Updated: Apr 26
If you’re thinking about joining your Homeowners Association’s (HOA) Board because you want to make big money, we have some bad news: You probably won’t.
Most community association Board members serve as volunteers. While there may be some exceptions depending on where you happen to live and how your association is structured, Associations do not pay their board members. There are some very practical reasons for this.
Governing Documents Likely Prohibit Payment
The Association’s governing documents likely state that paying Board members is expressly forbidden. Board members are considered volunteers. They aren’t paid a salary or a fee, and they don’t get to benefit from any special perks. Volunteers serve because they care about their community, and they want to be part of the leadership that makes it better.
There are often provisions either in the governing documents or state statutes where professionals can be hired to be Board members when there are not enough owners that will volunteer. This is typically a very costly endeavor and should be avoided even if begging for volunteers is required; because paying a CPA, Attorney, and/or other professional’s rates for service to conduct the Association’s business can easily reach tens of thousands of dollars and more.
Board Members Have a Fiduciary Duty
Board members have a lot of responsibilities to the Community Association, and one of them is to carefully watch how every dollar is spent. It’s going to create a huge conflict of interest if you’re responsible for making decisions about how the community’s money is spent – and one of the options for spending that money is giving Board members a raise.
Board Members Must Pay Dues
Not only will you not be paid for the time and effort you put into being a Board member, you’ll also need to continue paying your own association dues and assessments. While waiving the dues might be a great way to motivate more homeowners to serve on the Board, it’s a huge conflict of interest. You wouldn’t want to vote on raising fees or implementing a new assessment if you knew you didn’t have to contribute to it yourself. It’s unfair to the other dues-paying members of your community.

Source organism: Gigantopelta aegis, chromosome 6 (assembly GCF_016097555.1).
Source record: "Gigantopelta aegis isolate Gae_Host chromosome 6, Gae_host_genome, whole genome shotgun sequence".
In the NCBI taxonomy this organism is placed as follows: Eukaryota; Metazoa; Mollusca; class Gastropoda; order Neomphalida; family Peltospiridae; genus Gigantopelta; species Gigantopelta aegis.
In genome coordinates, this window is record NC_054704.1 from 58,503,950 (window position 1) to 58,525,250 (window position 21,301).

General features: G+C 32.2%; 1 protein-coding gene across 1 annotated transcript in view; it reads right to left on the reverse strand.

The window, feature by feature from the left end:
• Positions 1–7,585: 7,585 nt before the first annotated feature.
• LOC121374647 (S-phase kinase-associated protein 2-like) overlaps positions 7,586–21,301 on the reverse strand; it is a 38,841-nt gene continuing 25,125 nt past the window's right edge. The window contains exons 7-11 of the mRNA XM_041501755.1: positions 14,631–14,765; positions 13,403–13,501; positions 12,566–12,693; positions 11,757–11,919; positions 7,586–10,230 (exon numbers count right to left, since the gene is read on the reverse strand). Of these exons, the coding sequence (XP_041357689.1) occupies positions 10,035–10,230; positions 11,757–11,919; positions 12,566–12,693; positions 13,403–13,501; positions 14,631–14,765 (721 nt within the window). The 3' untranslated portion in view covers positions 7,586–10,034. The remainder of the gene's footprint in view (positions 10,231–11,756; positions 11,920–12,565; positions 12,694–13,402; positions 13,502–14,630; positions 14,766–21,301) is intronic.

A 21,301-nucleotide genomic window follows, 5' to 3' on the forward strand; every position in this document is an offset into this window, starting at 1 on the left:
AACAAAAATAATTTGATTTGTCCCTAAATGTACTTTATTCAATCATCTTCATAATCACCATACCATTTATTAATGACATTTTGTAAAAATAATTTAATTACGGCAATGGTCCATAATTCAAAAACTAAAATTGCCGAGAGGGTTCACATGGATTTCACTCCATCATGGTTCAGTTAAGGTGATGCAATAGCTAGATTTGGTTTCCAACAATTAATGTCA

Payment Would Invite Scandal
As a member of your HOA’s Board, you’re responsible for reviewing financials, forecasting budgets, and making decisions about how money should be raised and spent. If you’re being paid to make these decisions, your homeowners might worry about the interests that are driving your decisions. Are you doing what’s best for you or what’s best for the community? As a Board member, you are expected to put the community first. That might get tricky if your paycheck is tied to any outcomes, and it would be easy to question your motives.
This Doesn’t Mean There Aren’t Benefits
Even though you aren’t getting paid as a Board member, there are some very good reasons to join your community association Board anyway. First of all, volunteer work is good for you. Studies have shown there are real mental and emotional benefits to service work. Second, you have an opportunity to effect real change. If you don’t like the condition of your HOA’s common areas or you’ve always wondered why a pool couldn’t be put in – joining the Board is a great way to make recommendations and implement plans. Finally, you get to be an example to other neighbors. Leadership and commitment are attractive qualities, and if you can embrace them, others will too.
If you have any additional questions about joining an HOA Board, please contact us at Community Property Management. We’d be happy to tell you more about our experience with HOAs and other associations.